Mary Eliza Mahoney was born May 7, 1845 in Dorchester Massachusetts. Her parents were freed slaves originally from North Carolina, who moved before Civil War occured to avoid racial discrimination. She was the oldest of four siblings with one sibling who passed. Mahoney was enrolled into Phillips School at the age of 10, one of the first integrated schools in Boston. She attended from the first to the fourth grade. Phillips school was known for teaching the value of morality and basic subjects such as , English , History and more . The school was actually a part of what influenced Mahoney to be a nurse.
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Mahoney knew that she wanted to become a nurse. She was admitted into a 16 month program at the New England Hospital for Women and Children at the age of 33 along with 39 others. The NEHWC was the first institution to offer a program allowing women to work in the healthcare industry. The purpose for the program was to choose 40 women between ages of 21 to 31 to have a good reputation as to character and deposition. Although Mary did not meet age criteria, her connections to the hospital due to prior work as a cook, maid, and washerwoman when she was 18 years of age, they accepted her. Mahoney worked nearly 16 hours daily for the 15 years that she worked as a laborer. Mahoneys training required that she spent at least one year in one of the hospitals wards to gain knowledge about nursing. She worked at 5:30 A.M to 9:30 P.M shift which required her to attend lectures and lessons in order to educate herself through the instruction of the doctors.
In addition, Mahoney worked for several months as a private-duty nurse. The nursing program allowed for the students to earn a weekly wage, ranging from 1 to 4 dollars, after their first two weeks of work.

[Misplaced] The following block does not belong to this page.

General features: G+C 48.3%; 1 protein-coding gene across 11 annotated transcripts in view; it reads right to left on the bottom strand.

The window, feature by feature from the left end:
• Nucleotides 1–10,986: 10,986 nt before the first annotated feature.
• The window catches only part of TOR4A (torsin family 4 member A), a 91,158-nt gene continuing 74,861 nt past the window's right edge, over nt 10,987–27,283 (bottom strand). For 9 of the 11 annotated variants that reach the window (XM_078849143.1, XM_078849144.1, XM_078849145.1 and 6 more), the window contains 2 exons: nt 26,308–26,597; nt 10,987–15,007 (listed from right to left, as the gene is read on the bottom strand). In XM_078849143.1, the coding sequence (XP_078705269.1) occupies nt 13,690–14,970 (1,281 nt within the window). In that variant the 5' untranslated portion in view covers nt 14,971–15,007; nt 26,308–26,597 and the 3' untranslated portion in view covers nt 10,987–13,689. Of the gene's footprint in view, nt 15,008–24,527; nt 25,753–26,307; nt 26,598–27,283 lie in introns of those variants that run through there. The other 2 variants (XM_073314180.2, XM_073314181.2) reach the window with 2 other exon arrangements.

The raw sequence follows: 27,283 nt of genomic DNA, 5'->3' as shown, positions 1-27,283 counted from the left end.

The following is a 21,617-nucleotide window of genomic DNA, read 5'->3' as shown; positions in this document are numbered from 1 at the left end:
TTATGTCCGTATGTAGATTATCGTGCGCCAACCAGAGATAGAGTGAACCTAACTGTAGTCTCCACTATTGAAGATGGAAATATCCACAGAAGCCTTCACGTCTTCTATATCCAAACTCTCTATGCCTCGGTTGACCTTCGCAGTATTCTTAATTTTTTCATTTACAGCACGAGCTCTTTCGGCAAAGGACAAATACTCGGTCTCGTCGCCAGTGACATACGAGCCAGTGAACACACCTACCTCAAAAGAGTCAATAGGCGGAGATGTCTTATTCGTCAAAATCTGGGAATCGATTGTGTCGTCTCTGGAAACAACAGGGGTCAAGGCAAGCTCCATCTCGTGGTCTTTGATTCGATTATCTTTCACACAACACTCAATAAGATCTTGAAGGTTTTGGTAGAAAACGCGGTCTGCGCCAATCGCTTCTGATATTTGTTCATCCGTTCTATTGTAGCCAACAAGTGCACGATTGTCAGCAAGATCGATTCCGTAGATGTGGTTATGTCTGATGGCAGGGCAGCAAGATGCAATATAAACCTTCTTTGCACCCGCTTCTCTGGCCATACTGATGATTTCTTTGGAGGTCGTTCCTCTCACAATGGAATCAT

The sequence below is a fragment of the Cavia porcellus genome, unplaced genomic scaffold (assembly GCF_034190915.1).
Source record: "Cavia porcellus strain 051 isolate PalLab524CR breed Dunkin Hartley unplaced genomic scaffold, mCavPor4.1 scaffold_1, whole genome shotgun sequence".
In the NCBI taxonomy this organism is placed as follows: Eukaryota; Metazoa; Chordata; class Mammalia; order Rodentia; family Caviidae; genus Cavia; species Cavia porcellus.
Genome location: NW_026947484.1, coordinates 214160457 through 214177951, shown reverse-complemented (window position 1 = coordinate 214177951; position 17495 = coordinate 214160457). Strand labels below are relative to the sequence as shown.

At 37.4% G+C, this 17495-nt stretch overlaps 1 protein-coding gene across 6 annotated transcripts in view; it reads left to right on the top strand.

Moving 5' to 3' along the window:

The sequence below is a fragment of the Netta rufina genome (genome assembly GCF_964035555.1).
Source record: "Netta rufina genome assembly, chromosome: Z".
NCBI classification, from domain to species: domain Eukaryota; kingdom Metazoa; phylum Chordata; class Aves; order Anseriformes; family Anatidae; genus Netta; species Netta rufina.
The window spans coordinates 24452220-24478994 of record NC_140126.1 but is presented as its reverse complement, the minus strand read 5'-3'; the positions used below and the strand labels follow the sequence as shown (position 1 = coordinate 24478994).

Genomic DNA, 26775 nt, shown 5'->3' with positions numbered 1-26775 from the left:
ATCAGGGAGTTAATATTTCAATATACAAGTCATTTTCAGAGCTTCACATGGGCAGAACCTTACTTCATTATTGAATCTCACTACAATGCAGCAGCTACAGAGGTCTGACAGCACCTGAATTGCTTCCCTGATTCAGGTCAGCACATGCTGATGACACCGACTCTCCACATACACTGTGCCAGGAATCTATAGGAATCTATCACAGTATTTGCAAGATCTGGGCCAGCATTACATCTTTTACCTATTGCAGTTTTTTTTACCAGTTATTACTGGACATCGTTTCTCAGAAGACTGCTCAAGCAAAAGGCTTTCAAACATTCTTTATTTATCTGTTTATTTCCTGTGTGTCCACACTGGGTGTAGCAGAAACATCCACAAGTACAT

Three quarters of the program consisted of the nurses working within a surgical, maternity or medical ward with six patients they were responsible caring for. The last two months of the extensive 16-month long program required the nurses to use their newfound knowledge and skills in environments they were not accustomed to; such as hospitals or private family homes. After completing these requirements, Mahoney graduated in 1879 as a registered nurse alongside 3 other colleagues — the first black woman to do so in the United States. In retirement, Mahoney was still concerned with women’s equality and a strong supporter of women’s suffrage. She actively participated in the advancement of civil rights in the United States.In 1920, after women’s suffrage was achieved in the U.S., Mahoney was among the first women in Boston to register to vote.
In 1923, Mahoney was diagnosed for breast cancer and battled the illness for 3 years until she died on January 4, 1926, at the age of 80. Her grave is located in Woodlawn Cemetery in Everett, Massachusetts. In recognition of her outstanding example to nurses of all races, the NACGN established the Mary Mahoney Award in 1936. When NACGN merged with the American Nurses Association in 1951, the award was continued. Today, the Mary Mahoney Award is bestowed biennially by the ANA in recognition of significant contributions in advancing equal opportunities in nursing for members of minority groups. Mahoney was inducted into the ANA’s Hall of Fame in 1976. She was inducted into the National Women’s Hall of Fame in 1993.